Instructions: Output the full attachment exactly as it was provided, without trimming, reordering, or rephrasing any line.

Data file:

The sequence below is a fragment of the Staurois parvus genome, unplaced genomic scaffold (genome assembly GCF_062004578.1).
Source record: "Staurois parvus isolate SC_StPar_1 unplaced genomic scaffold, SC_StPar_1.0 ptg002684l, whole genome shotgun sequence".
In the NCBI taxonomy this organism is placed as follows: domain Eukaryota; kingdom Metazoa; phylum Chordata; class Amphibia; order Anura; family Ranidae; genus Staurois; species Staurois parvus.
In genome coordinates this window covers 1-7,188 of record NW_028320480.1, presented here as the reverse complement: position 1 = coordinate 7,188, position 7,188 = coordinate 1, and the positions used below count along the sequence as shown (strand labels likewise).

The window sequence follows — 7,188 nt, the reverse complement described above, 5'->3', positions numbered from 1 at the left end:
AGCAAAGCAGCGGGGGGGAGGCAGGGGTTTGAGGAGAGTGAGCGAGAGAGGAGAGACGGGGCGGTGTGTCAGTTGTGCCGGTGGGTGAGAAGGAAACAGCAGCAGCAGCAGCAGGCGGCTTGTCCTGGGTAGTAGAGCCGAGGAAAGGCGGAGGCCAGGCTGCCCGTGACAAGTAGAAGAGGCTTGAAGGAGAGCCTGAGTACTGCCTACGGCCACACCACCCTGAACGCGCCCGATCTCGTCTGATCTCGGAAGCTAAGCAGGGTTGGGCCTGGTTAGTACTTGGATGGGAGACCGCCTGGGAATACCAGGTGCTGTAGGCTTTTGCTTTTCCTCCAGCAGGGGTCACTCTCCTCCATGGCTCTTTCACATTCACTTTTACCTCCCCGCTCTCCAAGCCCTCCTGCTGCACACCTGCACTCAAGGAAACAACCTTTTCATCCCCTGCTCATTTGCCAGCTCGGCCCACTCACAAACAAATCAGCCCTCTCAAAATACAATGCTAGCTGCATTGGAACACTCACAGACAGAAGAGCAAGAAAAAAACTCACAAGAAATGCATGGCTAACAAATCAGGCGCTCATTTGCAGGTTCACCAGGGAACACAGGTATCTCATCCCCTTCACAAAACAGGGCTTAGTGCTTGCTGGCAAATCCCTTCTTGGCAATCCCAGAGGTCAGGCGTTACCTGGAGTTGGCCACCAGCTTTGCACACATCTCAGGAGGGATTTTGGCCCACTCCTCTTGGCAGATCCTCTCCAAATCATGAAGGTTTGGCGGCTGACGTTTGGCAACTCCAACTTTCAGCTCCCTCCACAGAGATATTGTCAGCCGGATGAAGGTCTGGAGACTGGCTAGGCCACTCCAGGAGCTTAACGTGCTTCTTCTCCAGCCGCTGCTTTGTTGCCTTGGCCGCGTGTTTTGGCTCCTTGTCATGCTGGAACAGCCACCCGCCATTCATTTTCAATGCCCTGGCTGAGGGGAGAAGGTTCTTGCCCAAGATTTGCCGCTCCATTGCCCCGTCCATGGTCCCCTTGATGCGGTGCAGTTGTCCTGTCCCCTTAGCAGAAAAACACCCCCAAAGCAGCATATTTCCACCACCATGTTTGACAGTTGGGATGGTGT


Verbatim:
The sequence below is a fragment of the Staurois parvus genome, unplaced genomic scaffold (genome assembly GCF_062004578.1).
Source record: "Staurois parvus isolate SC_StPar_1 unplaced genomic scaffold, SC_StPar_1.0 ptg002684l, whole genome shotgun sequence".
In the NCBI taxonomy this organism is placed as follows: domain Eukaryota; kingdom Metazoa; phylum Chordata; class Amphibia; order Anura; family Ranidae; genus Staurois; species Staurois parvus.
In genome coordinates this window covers 1-7,188 of record NW_028320480.1, presented here as the reverse complement: position 1 = coordinate 7,188, position 7,188 = coordinate 1, and the positions used below count along the sequence as shown (strand labels likewise).

The window sequence follows — 7,188 nt, the reverse complement described above, 5'->3', positions numbered from 1 at the left end:
AGCAAAGCAGCGGGGGGGAGGCAGGGGTTTGAGGAGAGTGAGCGAGAGAGGAGAGACGGGGCGGTGTGTCAGTTGTGCCGGTGGGTGAGAAGGAAACAGCAGCAGCAGCAGCAGGCGGCTTGTCCTGGGTAGTAGAGCCGAGGAAAGGCGGAGGCCAGGCTGCCCGTGACAAGTAGAAGAGGCTTGAAGGAGAGCCTGAGTACTGCCTACGGCCACACCACCCTGAACGCGCCCGATCTCGTCTGATCTCGGAAGCTAAGCAGGGTTGGGCCTGGTTAGTACTTGGATGGGAGACCGCCTGGGAATACCAGGTGCTGTAGGCTTTTGCTTTTCCTCCAGCAGGGGTCACTCTCCTCCATGGCTCTTTCACATTCACTTTTACCTCCCCGCTCTCCAAGCCCTCCTGCTGCACACCTGCACTCAAGGAAACAACCTTTTCATCCCCTGCTCATTTGCCAGCTCGGCCCACTCACAAACAAATCAGCCCTCTCAAAATACAATGCTAGCTGCATTGGAACACTCACAGACAGAAGAGCAAGAAAAAAACTCACAAGAAATGCATGGCTAACAAATCAGGCGCTCATTTGCAGGTTCACCAGGGAACACAGGTATCTCATCCCCTTCACAAAACAGGGCTTAGTGCTTGCTGGCAAATCCCTTCTTGGCAATCCCAGAGGTCAGGCGTTACCTGGAGTTGGCCACCAGCTTTGCACACATCTCAGGAGGGATTTTGGCCCACTCCTCTTGGCAGATCCTCTCCAAATCATGAAGGTTTGGCGGCTGACGTTTGGCAACTCCAACTTTCAGCTCCCTCCACAGAGATATTGTCAGCCGGATGAAGGTCTGGAGACTGGCTAGGCCACTCCAGGAGCTTAACGTGCTTCTTCTCCAGCCGCTGCTTTGTTGCCTTGGCCGCGTGTTTTGGCTCCTTGTCATGCTGGAACAGCCACCCGCCATTCATTTTCAATGCCCTGGCTGAGGGGAGAAGGTTCTTGCCCAAGATTTGCCGCTCCATTGCCCCGTCCATGGTCCCCTTGATGCGGTGCAGTTGTCCTGTCCCCTTAGCAGAAAAACACCCCCAAAGCAGCATATTTCCACCACCATGTTTGACAGTTGGGATGGTGT